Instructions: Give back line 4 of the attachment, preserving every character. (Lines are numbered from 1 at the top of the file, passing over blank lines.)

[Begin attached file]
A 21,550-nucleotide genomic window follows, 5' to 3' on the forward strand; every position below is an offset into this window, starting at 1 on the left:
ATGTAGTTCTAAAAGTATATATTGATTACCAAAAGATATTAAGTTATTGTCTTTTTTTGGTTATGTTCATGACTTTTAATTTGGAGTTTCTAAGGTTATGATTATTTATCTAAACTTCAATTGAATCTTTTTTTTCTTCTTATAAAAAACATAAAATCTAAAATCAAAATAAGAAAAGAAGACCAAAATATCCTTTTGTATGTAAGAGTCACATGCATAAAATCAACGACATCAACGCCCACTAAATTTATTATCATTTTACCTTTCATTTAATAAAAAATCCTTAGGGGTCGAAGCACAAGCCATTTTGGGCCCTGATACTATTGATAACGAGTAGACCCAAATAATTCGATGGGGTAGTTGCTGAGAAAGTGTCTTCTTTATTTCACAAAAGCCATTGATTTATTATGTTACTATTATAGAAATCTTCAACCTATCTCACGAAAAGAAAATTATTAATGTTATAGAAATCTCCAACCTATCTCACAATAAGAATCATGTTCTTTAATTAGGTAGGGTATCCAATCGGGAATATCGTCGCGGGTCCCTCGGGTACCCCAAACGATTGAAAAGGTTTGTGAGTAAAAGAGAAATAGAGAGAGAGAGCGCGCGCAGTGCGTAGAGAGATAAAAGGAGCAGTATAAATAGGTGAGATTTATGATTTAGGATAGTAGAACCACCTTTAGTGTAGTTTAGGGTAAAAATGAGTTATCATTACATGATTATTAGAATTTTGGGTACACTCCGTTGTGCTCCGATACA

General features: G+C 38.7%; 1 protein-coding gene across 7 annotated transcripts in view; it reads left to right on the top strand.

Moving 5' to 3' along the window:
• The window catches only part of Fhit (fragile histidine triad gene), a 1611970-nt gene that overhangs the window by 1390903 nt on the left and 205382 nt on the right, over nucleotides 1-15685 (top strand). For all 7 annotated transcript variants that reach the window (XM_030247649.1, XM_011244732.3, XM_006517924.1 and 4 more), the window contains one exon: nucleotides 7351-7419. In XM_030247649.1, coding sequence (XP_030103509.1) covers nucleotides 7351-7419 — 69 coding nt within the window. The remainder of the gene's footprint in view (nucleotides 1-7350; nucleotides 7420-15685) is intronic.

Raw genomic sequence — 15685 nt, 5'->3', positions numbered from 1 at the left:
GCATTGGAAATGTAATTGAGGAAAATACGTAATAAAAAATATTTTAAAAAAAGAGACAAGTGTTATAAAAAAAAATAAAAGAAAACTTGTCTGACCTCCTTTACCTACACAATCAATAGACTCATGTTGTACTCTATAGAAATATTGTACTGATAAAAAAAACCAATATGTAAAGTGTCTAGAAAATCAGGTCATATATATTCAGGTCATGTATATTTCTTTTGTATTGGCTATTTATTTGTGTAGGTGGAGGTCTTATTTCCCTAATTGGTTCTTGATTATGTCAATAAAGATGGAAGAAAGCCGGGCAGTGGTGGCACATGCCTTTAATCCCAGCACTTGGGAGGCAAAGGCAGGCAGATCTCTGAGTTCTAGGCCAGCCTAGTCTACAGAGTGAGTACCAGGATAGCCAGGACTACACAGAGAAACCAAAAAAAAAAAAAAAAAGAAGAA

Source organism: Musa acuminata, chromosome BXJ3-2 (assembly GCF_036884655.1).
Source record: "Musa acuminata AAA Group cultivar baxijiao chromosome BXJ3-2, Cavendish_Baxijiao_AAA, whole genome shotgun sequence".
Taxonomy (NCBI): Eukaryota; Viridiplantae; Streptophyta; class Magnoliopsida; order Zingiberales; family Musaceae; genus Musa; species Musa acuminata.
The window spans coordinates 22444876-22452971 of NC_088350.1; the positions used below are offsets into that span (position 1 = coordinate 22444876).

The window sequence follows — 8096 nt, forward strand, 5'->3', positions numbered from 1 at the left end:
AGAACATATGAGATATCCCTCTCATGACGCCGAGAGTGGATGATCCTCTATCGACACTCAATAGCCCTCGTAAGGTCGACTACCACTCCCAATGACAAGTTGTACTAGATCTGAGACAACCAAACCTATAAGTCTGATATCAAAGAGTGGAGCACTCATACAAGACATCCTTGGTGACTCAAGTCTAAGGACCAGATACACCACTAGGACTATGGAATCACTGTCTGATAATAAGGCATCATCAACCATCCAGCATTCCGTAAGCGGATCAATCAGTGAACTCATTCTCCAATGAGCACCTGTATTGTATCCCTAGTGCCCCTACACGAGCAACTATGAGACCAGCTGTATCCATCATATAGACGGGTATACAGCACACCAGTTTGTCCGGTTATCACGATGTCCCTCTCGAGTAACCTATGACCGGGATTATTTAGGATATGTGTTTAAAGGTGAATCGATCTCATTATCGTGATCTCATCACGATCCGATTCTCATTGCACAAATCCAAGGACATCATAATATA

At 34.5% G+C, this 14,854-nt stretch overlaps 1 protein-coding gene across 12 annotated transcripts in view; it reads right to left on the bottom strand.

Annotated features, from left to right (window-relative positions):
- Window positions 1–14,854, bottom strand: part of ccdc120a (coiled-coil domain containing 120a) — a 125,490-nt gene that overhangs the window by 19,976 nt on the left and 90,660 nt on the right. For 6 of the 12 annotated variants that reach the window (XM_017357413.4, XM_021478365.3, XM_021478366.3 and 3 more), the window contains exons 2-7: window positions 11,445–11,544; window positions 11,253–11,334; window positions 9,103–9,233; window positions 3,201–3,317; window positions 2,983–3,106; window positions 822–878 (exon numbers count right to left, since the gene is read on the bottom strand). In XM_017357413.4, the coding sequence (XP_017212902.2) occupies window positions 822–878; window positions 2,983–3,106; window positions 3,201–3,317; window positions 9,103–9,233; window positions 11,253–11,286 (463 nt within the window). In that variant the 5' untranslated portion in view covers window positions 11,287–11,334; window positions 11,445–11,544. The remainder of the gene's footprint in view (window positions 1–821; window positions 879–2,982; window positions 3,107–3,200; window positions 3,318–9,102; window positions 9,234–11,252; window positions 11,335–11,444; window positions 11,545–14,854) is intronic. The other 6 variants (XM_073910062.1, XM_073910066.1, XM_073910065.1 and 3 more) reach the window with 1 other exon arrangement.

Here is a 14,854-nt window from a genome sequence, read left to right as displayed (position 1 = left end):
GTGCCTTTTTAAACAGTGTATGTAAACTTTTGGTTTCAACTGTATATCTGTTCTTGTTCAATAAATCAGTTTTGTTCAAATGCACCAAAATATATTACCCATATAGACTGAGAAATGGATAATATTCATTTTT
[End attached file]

Moving 5' to 3' along the window: